The Renewable Power Generation Module (RPGM) – An extension to the GWS model family to endogenize technological change in the renewable power generation sector
Kirsten Wiebe and
Christian Lutz ()
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Christian Lutz: GWS - Institute of Economic Structures Research
No 13-7, GWS Discussion Paper Series from GWS - Institute of Economic Structures Research
In Germany, the large growth in renewable power generation (RPG) capacities in the past has been mainly due to demand supporting policy measures (demand pull). Globally, increasing deployment also is accelerated by strongly decreasing costs of these technologies. Deployment, on the other hand leads to cost decreases via scale effects and this interdependence can be captured in learning curves, which is a concept used to model technological change. Using this concept it is possible to – at least partly – endogenize technological change in economic models. Introducing endogenous technological change is necessary to adequately analyse not only the direct effects of technological change, but also the indirect effects on important macro-economic indicators such as growth, employment, welfare and trade as well as their feedback to the electricity sector. In this paper a renewable power generation module for the INFORUM type econometric input-output models (see Eurostat, 2008, for more details) such as GINFORS (Lutz & Wiebe, 2012) and PANTA RHEI (Lehr et al., 2012) is developed. This is a first step to endogenize technological change in the model. Wind (onshore) and PV generation technologies have been selected for further analysis. Their representation in the model is based on learning curves, which may, among other factors, depend on capacity installed, investment, R&D. We test both one factor and two factor learning curves (Wiesenthal et al., 2012) with learning rates estimated from the data and compared to existing studies. This RPG extension of the econometric input-output model will contribute to a better understanding of the interaction between the deployment of renewable energy technologies and macro-economic indicators such as employment, GDP and sectoral production. The learning curves reflect both learning-by-doing and learning-by-searching. All of these factors develop endogenously in the model, but may also be influenced by policy measures. This approach contributes to endogenously determining the national investments in RPG technologies, electricity generation costs and global feedback loops of national policy measures (incl. export of policy measures) on RE investment and electricity production costs.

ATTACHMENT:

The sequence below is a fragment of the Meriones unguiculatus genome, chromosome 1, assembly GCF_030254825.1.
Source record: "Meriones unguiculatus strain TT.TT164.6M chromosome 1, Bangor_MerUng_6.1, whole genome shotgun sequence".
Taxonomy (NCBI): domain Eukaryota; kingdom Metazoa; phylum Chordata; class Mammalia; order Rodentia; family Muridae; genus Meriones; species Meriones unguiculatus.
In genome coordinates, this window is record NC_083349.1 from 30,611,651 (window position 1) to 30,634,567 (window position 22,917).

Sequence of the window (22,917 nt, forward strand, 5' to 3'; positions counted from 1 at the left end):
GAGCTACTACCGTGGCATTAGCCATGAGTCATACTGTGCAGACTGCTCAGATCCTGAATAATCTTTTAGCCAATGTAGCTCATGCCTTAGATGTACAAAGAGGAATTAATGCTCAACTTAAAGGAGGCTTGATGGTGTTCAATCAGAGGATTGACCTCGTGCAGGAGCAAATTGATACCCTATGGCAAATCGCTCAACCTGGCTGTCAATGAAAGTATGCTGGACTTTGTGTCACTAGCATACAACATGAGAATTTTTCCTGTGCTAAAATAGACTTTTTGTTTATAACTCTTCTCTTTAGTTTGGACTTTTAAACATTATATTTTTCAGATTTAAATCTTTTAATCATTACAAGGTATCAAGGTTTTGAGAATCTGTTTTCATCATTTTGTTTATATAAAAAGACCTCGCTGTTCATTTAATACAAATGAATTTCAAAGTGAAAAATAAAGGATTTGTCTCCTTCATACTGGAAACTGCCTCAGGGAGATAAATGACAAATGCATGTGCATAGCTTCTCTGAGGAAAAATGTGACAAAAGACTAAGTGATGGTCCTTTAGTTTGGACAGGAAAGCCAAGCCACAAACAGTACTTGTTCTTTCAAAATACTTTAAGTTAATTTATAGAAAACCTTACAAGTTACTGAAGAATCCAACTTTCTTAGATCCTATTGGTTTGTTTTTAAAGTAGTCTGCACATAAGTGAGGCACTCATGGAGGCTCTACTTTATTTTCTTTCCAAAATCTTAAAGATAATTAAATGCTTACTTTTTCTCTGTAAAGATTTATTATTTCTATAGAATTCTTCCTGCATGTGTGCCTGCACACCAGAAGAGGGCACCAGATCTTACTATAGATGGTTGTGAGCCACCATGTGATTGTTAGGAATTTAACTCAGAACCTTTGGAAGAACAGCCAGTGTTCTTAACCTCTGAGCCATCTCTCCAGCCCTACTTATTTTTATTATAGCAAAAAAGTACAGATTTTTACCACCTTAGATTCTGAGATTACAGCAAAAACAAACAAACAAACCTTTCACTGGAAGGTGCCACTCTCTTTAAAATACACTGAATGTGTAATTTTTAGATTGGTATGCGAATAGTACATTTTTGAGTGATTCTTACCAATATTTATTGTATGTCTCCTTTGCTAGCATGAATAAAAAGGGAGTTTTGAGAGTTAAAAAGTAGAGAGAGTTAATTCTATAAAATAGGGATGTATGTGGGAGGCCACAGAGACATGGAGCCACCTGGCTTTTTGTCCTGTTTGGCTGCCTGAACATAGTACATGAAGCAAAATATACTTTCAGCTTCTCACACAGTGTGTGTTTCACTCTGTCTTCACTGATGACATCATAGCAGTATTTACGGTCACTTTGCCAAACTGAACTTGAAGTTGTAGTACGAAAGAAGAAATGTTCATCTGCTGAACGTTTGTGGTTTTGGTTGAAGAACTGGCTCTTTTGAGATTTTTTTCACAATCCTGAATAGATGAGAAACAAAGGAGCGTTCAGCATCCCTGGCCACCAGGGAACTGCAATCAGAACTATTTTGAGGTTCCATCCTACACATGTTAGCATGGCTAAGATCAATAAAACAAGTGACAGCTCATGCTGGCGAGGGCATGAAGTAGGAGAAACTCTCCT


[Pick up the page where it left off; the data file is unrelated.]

Keywords: Deployment; endogenous technological change; renewable power generation; econometric input-output model (search for similar items in EconPapers)
JEL-codes: C51 O30 Q41 (search for similar items in EconPapers)
Pages: 31 pages
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